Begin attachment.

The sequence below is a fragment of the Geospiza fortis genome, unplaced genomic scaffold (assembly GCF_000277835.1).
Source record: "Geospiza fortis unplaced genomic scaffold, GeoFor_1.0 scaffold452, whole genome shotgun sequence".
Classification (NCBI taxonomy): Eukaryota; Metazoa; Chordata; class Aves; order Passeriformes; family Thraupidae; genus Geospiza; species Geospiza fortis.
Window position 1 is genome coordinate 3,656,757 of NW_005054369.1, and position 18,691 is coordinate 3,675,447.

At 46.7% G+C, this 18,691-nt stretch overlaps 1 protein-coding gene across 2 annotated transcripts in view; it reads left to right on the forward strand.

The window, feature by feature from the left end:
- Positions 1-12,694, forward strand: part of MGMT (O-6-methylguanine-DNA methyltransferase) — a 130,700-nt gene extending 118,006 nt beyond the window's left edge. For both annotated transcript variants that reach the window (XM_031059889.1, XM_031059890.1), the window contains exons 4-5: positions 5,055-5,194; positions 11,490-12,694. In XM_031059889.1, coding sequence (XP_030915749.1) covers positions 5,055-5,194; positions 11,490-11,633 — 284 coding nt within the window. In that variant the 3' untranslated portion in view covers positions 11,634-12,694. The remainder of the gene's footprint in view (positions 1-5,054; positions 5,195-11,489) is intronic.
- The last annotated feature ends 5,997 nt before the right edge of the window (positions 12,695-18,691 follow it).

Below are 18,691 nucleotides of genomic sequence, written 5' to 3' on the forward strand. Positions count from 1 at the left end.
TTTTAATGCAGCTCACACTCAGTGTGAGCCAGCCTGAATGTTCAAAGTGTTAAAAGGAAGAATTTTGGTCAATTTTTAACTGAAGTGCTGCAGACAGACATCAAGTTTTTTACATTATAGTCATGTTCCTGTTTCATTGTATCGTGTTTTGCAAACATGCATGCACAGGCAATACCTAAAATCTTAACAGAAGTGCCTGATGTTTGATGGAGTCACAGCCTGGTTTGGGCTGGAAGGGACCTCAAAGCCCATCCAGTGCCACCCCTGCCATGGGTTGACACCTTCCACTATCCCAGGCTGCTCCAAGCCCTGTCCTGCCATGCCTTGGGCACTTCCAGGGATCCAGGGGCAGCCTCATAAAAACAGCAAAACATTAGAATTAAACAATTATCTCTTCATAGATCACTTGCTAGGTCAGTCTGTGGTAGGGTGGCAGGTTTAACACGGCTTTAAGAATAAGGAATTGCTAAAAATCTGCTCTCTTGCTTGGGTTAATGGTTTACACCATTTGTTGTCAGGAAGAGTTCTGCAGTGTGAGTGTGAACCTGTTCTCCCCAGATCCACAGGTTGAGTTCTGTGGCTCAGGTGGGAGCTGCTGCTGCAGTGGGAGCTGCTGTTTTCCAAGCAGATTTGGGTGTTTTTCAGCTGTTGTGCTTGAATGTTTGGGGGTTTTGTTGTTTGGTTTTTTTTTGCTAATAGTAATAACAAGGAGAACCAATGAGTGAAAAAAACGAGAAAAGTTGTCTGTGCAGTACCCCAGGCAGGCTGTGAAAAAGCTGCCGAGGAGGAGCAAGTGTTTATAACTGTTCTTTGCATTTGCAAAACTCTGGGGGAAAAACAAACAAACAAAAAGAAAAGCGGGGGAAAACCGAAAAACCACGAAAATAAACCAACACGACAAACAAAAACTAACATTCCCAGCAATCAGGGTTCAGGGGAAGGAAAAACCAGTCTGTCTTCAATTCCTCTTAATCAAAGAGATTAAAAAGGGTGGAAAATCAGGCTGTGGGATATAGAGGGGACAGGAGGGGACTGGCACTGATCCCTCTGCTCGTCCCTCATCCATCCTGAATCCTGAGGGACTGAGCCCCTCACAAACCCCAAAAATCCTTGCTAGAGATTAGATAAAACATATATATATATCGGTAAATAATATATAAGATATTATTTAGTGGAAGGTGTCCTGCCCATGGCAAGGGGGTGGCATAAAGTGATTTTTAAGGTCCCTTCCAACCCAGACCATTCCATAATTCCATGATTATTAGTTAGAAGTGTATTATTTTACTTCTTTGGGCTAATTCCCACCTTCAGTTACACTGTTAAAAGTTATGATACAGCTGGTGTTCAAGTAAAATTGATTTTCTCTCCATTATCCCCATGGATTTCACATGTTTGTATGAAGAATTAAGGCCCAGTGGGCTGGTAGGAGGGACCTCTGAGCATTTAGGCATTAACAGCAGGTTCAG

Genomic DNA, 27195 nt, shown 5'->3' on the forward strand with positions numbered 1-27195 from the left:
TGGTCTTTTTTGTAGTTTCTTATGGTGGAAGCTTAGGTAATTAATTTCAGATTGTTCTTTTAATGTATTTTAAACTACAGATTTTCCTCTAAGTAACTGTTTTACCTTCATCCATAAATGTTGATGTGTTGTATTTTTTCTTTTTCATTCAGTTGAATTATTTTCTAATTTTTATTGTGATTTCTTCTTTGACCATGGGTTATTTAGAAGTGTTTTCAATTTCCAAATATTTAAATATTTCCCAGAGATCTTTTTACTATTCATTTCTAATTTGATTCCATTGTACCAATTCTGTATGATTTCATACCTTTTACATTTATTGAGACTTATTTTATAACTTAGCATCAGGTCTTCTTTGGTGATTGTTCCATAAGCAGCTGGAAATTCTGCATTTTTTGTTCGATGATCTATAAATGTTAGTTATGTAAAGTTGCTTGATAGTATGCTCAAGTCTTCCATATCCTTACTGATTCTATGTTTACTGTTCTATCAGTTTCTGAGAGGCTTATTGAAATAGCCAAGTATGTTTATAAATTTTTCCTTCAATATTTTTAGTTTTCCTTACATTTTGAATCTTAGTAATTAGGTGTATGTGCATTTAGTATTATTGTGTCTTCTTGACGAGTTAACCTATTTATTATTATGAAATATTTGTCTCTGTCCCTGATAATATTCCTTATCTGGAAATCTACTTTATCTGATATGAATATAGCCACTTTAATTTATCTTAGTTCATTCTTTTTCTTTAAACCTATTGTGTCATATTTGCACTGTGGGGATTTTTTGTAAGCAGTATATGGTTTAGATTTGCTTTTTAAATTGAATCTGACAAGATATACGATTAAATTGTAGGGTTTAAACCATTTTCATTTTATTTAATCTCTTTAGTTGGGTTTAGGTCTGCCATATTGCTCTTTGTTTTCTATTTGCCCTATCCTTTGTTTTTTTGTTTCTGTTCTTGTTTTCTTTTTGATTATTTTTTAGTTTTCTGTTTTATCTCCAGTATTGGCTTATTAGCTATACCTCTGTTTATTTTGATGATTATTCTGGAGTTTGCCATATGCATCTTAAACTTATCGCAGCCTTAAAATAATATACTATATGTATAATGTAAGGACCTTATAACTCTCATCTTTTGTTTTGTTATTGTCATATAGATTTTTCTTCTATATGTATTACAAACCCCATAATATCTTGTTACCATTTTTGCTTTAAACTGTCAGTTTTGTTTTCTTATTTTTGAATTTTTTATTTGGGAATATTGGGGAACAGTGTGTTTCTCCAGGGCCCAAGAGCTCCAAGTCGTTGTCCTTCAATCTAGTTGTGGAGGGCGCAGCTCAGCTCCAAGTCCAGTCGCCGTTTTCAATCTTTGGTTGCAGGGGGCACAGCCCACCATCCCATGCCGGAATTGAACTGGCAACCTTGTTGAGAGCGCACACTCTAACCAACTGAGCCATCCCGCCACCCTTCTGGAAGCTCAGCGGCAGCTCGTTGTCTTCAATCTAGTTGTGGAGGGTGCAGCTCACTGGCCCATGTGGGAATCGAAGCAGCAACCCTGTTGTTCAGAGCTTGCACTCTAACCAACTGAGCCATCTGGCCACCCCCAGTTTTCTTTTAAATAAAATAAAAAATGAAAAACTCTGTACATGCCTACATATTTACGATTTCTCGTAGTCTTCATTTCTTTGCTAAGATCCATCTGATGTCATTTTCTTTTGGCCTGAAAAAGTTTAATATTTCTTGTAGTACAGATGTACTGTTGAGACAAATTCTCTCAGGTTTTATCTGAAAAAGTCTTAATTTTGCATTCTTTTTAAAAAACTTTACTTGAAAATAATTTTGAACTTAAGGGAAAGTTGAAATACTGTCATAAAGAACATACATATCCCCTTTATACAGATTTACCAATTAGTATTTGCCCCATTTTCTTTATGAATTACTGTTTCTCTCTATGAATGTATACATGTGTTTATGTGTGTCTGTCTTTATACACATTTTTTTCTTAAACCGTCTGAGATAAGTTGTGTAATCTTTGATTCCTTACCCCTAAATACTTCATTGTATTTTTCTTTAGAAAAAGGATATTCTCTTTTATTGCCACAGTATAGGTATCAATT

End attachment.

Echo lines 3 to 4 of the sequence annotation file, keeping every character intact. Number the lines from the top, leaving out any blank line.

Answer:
Classification (NCBI taxonomy): Eukaryota; Metazoa; Chordata; class Aves; order Passeriformes; family Thraupidae; genus Geospiza; species Geospiza fortis.
Window position 1 is genome coordinate 3,656,757 of NW_005054369.1, and position 18,691 is coordinate 3,675,447.